Kuru Bahlika

Share:- Facebook

All the western Indian kingdoms were known by the general name Bahlika (Vahika, Vahlika and Valhika are variations of the name) meaning outsider. Thus these people were considered as outsiders of the Vedic culture. However, the name Bahlika is sometimes used to denote a kingdom within the present Punjab, different from Madra, Sindhu, Kekeya, Gandhara or Kamboja. As per the epic Mahabharata, the Kuru king Santanu, a forefather of Kauravas and Pandavas, had a brother who ruled the Bahlika kingdom and a Bahlika king took part in the war aiding Duryodhana. He was killed by the Pandava Bhima.

References in Mahabharata

Bahlika mentioned as a kingdom of Ancient India (Bharata Varsha)

  • Mbh (6,9)

…the Angas, the Vangas, the Kalingas, the Yakrillomans; the Mallas, the Suddellas, the Pranradas, the Mahikas, the Sasikas; the Valhikas, the Vatadhanas, the Abhiras, the Kalajoshakas; the Aparantas, the Parantas, the Pahnabhas, the Charmamandalas; the Atavisikharas, the Mahabhutas, the Upavrittas, the Anupavrittas, the Surashatras, Kekayas; the Kutas, the Maheyas, the Kakshas, the Samudranishkutas; the Andhras…

The non-Vedic natue of Bahlika culture

See the main artilce Bahlika Culture, to know more about Bahlika Culture, based on the epic Mahabharata.

Words of Narada

The Valhika race is the stain of the Earth (12,328). This mentione is found in the midst of a passage that describes how Krishna Dwaipayana Vyasa studied Vedas, classified it and spread it through his four disciples into the whole world. Narada is telling these words to Vyasa:- The stain of the Vedas is the suspension of their recitation. The stain of the Brahmanas is their non-observance of vows. The Valhika race is the stain of the Earth. Curiosity is the stain of women.

Words of Vidura

The scum of the Vedas is want of study; of Brahmanas, absence of vows; of the Earth, the Vahlikas; of man, untruth; of the chaste woman, curiosity; of women, exile from home. The scum of gold is silver; of silver, tin; of tin, lead; and of lead, useless dross. (5,39)

Dispute between Karna and Shalya in the midst of Kurukshetra War

Karna and Shalya were two generals in the Kaurava army during the Kurukshetra War. They engaged in a verbal dispute, owing to their deslike of each other. Both of them hailed from a different culture. Shalya was from the west, being the king of Madra Kingdom in the Bahlika region. Karna was from the east, being the king of Anga Kingdom. Both these kingdom existed at the fringes of Vedic culture, practiced in its normal form, mainly in Kuru - Panchala kingdoms in the middle.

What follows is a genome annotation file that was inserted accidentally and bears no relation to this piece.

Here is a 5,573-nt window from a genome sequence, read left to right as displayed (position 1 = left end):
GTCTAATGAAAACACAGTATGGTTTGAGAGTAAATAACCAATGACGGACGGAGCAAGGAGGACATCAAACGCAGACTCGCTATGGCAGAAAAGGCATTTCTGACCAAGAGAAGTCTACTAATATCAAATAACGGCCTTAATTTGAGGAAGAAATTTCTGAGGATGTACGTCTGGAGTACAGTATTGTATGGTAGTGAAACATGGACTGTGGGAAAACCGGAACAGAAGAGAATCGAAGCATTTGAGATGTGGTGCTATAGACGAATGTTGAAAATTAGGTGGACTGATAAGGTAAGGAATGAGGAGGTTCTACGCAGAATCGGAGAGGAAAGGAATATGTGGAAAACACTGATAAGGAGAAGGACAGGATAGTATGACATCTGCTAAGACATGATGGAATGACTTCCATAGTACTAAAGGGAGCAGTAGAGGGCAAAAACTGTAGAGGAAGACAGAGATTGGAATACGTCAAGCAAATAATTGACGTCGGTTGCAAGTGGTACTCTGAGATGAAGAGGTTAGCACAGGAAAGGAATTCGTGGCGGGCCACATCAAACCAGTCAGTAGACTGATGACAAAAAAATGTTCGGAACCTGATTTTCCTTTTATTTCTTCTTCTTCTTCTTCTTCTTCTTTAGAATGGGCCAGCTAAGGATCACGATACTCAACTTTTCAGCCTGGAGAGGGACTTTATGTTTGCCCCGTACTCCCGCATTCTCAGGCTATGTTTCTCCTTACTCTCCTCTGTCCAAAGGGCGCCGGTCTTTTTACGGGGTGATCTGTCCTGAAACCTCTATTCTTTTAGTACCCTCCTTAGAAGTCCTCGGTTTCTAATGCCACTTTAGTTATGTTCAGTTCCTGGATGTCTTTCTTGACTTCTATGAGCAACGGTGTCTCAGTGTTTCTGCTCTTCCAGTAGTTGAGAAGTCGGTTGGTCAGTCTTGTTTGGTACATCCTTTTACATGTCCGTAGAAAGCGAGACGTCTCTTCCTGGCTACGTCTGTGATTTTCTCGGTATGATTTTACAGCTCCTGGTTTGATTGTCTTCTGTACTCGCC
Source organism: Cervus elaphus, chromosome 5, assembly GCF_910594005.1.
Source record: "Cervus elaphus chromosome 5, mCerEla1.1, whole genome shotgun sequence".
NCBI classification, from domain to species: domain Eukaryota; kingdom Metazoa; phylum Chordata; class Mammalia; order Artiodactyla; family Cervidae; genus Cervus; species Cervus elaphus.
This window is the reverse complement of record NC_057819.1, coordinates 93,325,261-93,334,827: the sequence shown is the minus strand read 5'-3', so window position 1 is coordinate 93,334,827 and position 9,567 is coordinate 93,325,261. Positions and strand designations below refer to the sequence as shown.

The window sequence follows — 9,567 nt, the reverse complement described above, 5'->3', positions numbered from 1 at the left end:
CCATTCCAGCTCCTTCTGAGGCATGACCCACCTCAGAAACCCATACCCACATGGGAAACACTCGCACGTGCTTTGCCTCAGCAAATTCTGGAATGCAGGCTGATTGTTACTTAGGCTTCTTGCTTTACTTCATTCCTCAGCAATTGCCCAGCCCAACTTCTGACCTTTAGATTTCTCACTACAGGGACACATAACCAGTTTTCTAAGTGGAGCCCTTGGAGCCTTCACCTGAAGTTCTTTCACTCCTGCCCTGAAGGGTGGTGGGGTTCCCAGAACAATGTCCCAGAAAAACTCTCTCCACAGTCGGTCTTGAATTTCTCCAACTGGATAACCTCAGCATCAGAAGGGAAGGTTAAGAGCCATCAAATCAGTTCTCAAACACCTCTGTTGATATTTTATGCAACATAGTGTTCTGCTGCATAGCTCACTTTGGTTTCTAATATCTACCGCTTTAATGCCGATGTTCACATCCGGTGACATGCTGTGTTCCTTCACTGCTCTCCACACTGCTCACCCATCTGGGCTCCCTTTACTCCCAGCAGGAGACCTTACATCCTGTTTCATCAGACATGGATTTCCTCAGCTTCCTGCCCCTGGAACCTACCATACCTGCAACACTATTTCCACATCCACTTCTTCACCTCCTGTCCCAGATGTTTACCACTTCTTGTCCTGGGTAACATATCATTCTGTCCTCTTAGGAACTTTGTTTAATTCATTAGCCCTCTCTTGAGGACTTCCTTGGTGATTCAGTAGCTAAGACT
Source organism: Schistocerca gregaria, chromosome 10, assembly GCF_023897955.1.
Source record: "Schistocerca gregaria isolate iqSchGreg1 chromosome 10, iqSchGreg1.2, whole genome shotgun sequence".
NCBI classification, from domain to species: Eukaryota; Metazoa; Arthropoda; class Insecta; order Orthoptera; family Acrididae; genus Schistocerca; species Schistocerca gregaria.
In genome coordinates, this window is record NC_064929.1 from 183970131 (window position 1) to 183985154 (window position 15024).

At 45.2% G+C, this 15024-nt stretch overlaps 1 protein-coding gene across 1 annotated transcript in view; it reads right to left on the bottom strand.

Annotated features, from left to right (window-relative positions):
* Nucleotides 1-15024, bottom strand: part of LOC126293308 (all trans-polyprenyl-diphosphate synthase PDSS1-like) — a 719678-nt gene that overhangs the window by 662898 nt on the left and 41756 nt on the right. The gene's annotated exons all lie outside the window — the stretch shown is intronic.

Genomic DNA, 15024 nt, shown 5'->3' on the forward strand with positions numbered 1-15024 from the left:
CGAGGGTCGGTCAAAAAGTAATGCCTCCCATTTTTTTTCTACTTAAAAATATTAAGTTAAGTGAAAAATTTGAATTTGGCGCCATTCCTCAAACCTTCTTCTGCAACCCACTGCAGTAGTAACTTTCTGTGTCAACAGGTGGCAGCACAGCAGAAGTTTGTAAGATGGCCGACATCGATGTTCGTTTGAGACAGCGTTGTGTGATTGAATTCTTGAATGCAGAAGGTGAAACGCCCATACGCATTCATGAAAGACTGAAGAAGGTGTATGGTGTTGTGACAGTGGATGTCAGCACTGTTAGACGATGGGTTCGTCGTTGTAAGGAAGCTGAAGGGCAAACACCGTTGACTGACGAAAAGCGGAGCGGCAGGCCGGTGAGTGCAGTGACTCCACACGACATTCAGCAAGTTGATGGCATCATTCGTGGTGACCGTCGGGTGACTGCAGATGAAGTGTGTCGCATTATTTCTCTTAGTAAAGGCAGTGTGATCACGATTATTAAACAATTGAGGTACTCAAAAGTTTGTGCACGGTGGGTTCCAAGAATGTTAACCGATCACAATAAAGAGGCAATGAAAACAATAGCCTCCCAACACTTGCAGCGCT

The actual location of the Bahlika culture

Karna said, Listen with devoted attention to this, O ruler of the Madras (Shalya), that was heard by me while it was recited in the presence of Dhritarashtra. In Dhritarashtra’s abode the Brahmanas used to narrate the accounts of diverse delightful regions and many kings of ancient times. An old Brahmana while reciting old histories, said these words, blaming the Vahikas and Madrakas, "One should always avoid the Vahikas, those impure people that are out of the pale of virtue, and that live away from the Himavat and the Ganga and Saraswati and Yamuna and Kurukshetra and the Sindhu and its five tributary rivers. (8,44)

The food habbits of Bahlikas in the town of Sakala

I remember from the days of my youth that a slaughter-ground for kine and a space for storing intoxicating spirits always distinguish the entrances of the abodes of the (Vahika) kings. On some very secret mission I had to live among the Vahikas. In consequence of such residence the conduct of these people is well known to me. There is a town of the name of Sakala (modern day Sialkote), a river of the name of Apaga, and a clan of the Vahikas known by the name of the Jarttikas. The practices of these people are very censurable. They drink the liquor called Gauda, and eat fried barley with it. They also eat beef with garlic. They also eat cakes of flour mixed with meat, and boiled rice that is bought from others. Of righteous practices they have none. (8,44)

Bahlika horses

Bahlika region was famous for its horses. They were used by kings in wars.

  • Vasudeva Krishna also gave unto Arjuna hundreds of thousands of draft horses from the country of the Valhikas as his sister, Subhadra’s excellent dower. (1,223)
  • Bahlika breed of horses were one among the type of horses employed in Kurukshetra War:- Many steeds of the Vanayu, the hilly, the Kamvoja, and the Valhika breeds, with tails and ears and eyes motionless and fixed, possessed of great speed, well-trained, and ridden by accomplished warriors armed with swords and lances, were seen (7,34)
  • Bhagiratha gave away a hundred thousand horses of the Valhika breed, all white of complexion, adorned with garlands of gold. (13,103)
  • Dhritarashtra wished to give sixteen cars made of gold, each drawn by four excellent and well-adorned steeds of uniform colour and of the Vahlika breed to Vasudeva Krishna who came to talk to him on behalf of the Pandavas (5,86)

Kings of Bahlika

Bahlika the son of Pratipa

Bahlika the son of Pratipa is mentioned in the following passages in Mahabharata:-